1. Among all the nesi’im of chassidim, whether of the general school of Chassidus or of Chabad Chassidus, the daytime meal of the Last Day of Pesach had a distinctive routine. In principle, it was a heritage passed down from among the customs practiced by the Baal Shem Tov.

In fact, it would be a good idea to compile a compendium of all the customs of our revered predecessors, the Rebbeim (May their merit stand us in good stead), and construct a book of customs that would relate to and be matched with one’s daily life – a book of daily readings for Chabad chassidim, including Chabad customs, selected teachings, and very short narratives.

A well-organized compendium like this can be composed only by a person of deep-seated spiritual integrity,1 who is fundamentally methodical, and whose mind is broad and profound.2 I rely on the G‑d-given success that has been granted me. With every project that I consider to be for the public welfare – relating to Torah, or the awe of Heaven, or the livelihood of Jews in general and chassidim in particular – the One Above engineers circumstances in such a way that sooner or later it becomes a reality. I trust that ultimately, with His help, my hope for an organized compendium will likewise be actualized, thereby gladdening my heart and benefitting the chassidic community.3

2. Bitachon (trust in G‑d) and hefkeirus (irresponsible lawlessness) differ only by a hair’s-breadth. At first glance they appear to be so identical that it is hard to distinguish between them. To explain that difference is of course even more difficult, because every rational explanation needs to be backed by evidence.

The subtle distinction hinges on two points, which are innately divergent but in practice are not.

(a) The person whose life is guided by bitachon does not think about himself: he thinks about Him in Whom he trusts.

In contrast, the person whose life is guided by hefkeirus thinks only about himself: he thinks about how his hefkeirus can bring him pleasure.

(b) The person whose life is guided by bitachon thinks about what will be later, in three ways: (i) whatever results from his decisions will accord with the Will of G‑d; (ii) whatever happens according to the Will of G‑d will assuredly be good, despite his mortal understanding; and (iii) if G‑d so wills it, the kind of good that is not visibly good can be transformed to revealed good within a moment.

In contrast, the person whose life is guided by hefkeirus does not think about what will be later.

In one area, mesirus nefesh, even though the nature of their respective self-sacrifice differs, when it comes to the actual practice of self-sacrifice, the above two individuals are identical.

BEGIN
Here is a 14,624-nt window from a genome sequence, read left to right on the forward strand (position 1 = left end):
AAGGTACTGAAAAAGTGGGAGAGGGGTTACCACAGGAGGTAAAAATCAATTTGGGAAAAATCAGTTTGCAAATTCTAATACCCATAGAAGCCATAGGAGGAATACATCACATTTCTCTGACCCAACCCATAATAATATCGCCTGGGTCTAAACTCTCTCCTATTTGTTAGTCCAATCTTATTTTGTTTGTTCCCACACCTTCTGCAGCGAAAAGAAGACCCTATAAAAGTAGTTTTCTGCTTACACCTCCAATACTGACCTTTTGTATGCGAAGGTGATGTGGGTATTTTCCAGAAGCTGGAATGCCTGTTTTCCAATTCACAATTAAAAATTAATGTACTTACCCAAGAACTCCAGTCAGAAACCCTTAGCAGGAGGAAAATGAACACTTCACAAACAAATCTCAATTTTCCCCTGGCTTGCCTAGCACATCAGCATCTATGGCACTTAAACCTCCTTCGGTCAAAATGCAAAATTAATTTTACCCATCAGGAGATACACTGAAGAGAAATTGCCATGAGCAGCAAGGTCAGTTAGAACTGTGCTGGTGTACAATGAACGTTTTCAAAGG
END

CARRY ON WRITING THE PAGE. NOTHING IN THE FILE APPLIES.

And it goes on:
[At this point, the Rebbe Rayatz draws subtle distinctions between (a) the manner in which rational explanations are validated – or invalidated – by what is perceived by one’s tangible, physical senses, and (b) the manner in which rational explanations are validated – or invalidated – by one’s ethereal, spiritual sensors. In this connection he comments on the poverty of mere words to faithfully convey the delicate distinctions that need to be drawn.]

3. When the Baal Shem Tov first revealed himself, his disciples4 used to question whether they ought to observe his customs. Their hesitation was not of the kind spoken of severely in the teaching of the Sages, about “whoever entertains doubts about his Rebbe.”5 Quite the contrary: they were examining themselves as to whether they had already attained the level at which they could allow themselves to follow his holy path without fear that they would be doing so merely because their Rebbe did so.

4. Those of the Baal Shem Tov’s disciples who were plain, unlettered folk accepted and practiced his customs immediately, without agonizing over the finer questions as to whether or not they had arrived at the appropriate level. They simply knew that the Baal Shem Tov conducted himself in a certain way, so they did the same.

In this lies the superiority – according to the teachings of the Baal Shem Tov – of the avodah of unsophisticated and unlettered people, for whatever they do in the realm of mitzvos is not based on reason but on the kabbalas ol of faith. By contrast, tzaddikim who are baalei avodah, and whose Divine service is based on knowledge and awareness, are first required to thoroughly understand the subject at hand [i.e., as above, a custom of their Rebbe] and to actually be living at the appropriate spiritual level. This is why the members of the Holy Brotherhood investigated each custom of their Rebbe, the Baal Shem Tov, and then meditated upon the question of whether or not they were at the level which the practice of that custom presupposed.

5. One of my father’s well-known customs is that when he did netilas yadayim before a meal, he would pour water three times on each hand while holding the dipper with a towel, in order not to touch it with wet hands.

On Shabbos Parshas Toldos in the year 5654 (1893),6 the esteemed guest who had come to spend Shabbos in Lubavitch was invited to my father’s table for seudas Shabbos.7 After washing his hands, taking his seat and saying HaMotzi, my father invited his guest to go ahead and wash his hands. The guest washed his hands with a lot of water, pouring half of a big dipper on each hand for the first two times and a filled big dipper for the third time, and holding the dipper with a towel – exactly as my father had done.

I observed that my father watched his guest’s movements very earnestly, and felt that this no doubt resulted from some profound intent relating to avodah. So when the guest returned to his own apartment – at that time we used to have the meals of Shabbos and Yom-Tov in the apartment of my grandmother8 – I asked him what was the meaning of the way he had scrutinized his guest.

He explained that when an ordinary person copies a hiddur practiced by a Torah scholar who is a mehader, that is not surprising. After all, that is as it should be: the ordinary person does everything with kabbalas ol, which is as it ought to be. However, when something is done by a Torah scholar,9 particularly if he is involved both in the haskalah and the avodah of Chassidus, his action should well from within. It should be done because it reflects the spiritual level at which he actually lives, and not merely because he saw someone doing it. That’s what I wanted to discern – whether his action was prompted by his actual level, or merely by a desire to attain that level one day….